When I first tell people I converted to Judaism, there is, initially, surprise (I use enough Yiddish to fool anyone into thinking I attended Hebrew school) and then something else, something like… worry?
My social circles skew nonreligious, and any spiritually-inclined friends tend towards the occult; usually, the worry is that they have unwittingly said something to offend me.
I don’t blame them. Even my Jewish friends, most of whom are agnostic or atheist (and, therefore, understand that Jews don’t have to be theists), react similarly when I reveal my conversion. To be honest, I’d do the same.
Part of the problem is that many people can’t imagine a conversion story not rooted in faith claims. I get it: I grew up the child of evangelical pastors, and I saw my fair share of ecumenical spats and hermeneutical disputes. But no matter the denomination, Christians are united in their belief that Jesus is the messiah. To become a Christian is, at minimum, to embrace this belief. Jews, on the other hand, have no such convenient baseline to predict one another’s belief. As the saying goes, “two Jews, three opinions.” So what essential belief does one embrace to become a Jew? There’s no easy way to shoehorn that narrative into a casual interaction with friends. What would one say? “I actually converted ohandbythewayI’malsoanatheist.”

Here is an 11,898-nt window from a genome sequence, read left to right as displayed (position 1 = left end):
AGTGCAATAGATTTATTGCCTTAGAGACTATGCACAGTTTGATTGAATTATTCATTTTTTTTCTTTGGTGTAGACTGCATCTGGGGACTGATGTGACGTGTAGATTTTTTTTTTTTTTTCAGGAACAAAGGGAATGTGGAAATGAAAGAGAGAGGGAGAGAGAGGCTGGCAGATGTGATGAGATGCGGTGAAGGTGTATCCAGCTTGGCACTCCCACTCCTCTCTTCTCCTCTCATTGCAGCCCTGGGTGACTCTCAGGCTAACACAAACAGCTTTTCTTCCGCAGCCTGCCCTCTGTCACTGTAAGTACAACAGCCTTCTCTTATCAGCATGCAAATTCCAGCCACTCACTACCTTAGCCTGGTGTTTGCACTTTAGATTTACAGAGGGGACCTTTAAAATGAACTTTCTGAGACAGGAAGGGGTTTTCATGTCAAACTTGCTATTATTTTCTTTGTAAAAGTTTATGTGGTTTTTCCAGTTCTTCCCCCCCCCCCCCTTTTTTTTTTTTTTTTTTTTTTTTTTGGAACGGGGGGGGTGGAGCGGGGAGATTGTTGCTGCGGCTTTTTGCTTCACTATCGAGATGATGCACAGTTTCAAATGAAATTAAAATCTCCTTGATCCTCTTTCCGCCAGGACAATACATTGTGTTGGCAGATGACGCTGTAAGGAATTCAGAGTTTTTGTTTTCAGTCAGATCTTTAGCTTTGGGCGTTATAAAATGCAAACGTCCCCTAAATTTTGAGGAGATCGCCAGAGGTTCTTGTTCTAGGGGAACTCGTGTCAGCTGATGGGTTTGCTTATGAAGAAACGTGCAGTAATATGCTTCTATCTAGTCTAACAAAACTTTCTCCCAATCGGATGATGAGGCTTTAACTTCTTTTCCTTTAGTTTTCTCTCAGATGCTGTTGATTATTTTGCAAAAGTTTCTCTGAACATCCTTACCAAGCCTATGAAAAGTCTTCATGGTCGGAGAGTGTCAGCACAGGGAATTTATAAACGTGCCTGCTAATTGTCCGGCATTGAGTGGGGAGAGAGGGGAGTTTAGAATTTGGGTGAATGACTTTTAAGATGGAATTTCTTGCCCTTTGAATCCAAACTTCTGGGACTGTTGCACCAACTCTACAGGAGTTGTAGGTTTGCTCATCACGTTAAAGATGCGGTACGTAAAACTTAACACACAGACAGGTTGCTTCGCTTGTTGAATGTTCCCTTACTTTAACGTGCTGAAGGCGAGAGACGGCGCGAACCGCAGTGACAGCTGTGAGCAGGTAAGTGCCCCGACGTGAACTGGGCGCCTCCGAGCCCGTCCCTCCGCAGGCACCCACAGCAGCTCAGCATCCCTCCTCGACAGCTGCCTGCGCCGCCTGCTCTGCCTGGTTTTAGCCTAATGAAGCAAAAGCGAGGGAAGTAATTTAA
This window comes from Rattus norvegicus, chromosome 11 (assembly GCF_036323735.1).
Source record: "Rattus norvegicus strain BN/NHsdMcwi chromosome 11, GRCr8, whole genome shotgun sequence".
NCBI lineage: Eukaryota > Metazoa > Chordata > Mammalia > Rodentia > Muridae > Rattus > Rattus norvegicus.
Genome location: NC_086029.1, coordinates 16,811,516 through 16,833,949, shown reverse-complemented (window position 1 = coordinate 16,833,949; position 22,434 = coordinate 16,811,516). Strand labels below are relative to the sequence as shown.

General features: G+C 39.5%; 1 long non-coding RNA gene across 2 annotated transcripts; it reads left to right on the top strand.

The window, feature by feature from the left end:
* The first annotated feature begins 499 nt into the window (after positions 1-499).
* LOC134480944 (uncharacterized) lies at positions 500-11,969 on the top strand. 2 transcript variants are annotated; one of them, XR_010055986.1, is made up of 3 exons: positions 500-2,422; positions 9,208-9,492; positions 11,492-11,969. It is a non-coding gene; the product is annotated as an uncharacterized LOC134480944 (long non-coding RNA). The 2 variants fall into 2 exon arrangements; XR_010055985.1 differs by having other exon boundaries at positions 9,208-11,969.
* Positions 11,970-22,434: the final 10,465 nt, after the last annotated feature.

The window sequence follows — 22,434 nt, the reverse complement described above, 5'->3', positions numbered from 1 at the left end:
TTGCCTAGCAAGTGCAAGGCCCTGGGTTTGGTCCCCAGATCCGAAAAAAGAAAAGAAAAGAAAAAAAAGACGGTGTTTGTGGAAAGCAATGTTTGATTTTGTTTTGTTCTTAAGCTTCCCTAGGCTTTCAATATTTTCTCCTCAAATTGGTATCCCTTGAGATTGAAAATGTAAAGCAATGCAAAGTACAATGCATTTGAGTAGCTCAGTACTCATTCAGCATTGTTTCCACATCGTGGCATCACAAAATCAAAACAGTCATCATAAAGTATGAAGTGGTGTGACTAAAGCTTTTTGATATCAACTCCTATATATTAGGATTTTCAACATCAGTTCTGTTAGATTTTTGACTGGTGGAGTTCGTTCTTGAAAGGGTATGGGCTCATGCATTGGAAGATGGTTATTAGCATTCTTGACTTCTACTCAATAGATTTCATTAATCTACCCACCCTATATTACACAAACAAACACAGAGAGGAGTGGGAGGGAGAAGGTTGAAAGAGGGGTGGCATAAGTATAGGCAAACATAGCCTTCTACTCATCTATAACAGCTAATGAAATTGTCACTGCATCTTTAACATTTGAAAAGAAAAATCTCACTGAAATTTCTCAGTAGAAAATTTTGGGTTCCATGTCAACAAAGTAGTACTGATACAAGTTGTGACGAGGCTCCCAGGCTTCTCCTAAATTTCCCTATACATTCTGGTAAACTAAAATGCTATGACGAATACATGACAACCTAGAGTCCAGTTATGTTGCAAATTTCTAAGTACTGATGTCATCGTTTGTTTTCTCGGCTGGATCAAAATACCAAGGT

What does the religious conversion narrative look like once deprived of its well-worn climax of spiritual awakening?
It looks a little something like this:
As adulthood dawned, my belief in the Divine waned. Biblical inconsistencies as well as the issue of theodicy (the question of evil) began to poke holes in my belief in Jesus as my savior. And then a hellishly psychedelic experience on marijuana dabs recontextualized the mystic facets of my upbringing. I no longer interpreted the worshipful reverie of my childhood as interactions with the Divine. Instead, I now perceived them as merely chemical hallucinations, the product of meditation, group psychology, and often music psychology. I was a freshman in college, and the structure holding my life together had now fallen apart.
But a life of religious fundamentalism is not so easily left. This kind of faith rebukes and prescribes certain behaviors, establishing mental patterns that I’m still deconstructing years later. The most stubborn mental stain, by far, is how this kind of faith frames one’s very perceptions of life, death, and their purposes. I liken it to scaffolding supporting a building. As one deconstructs the scaffolding (beliefs), so does the life framed within these beliefs seem to collapse. Most apostates weather this storm of demolition, to rebuild with a new blueprint in the dust of the old. They find their own ways to approach the questions of life and death, and give meaning to existence. But when my scaffolding collapsed, I feared that I couldn’t get through my rebuilding period without the support of a religious community.
That’s when I found Judaism.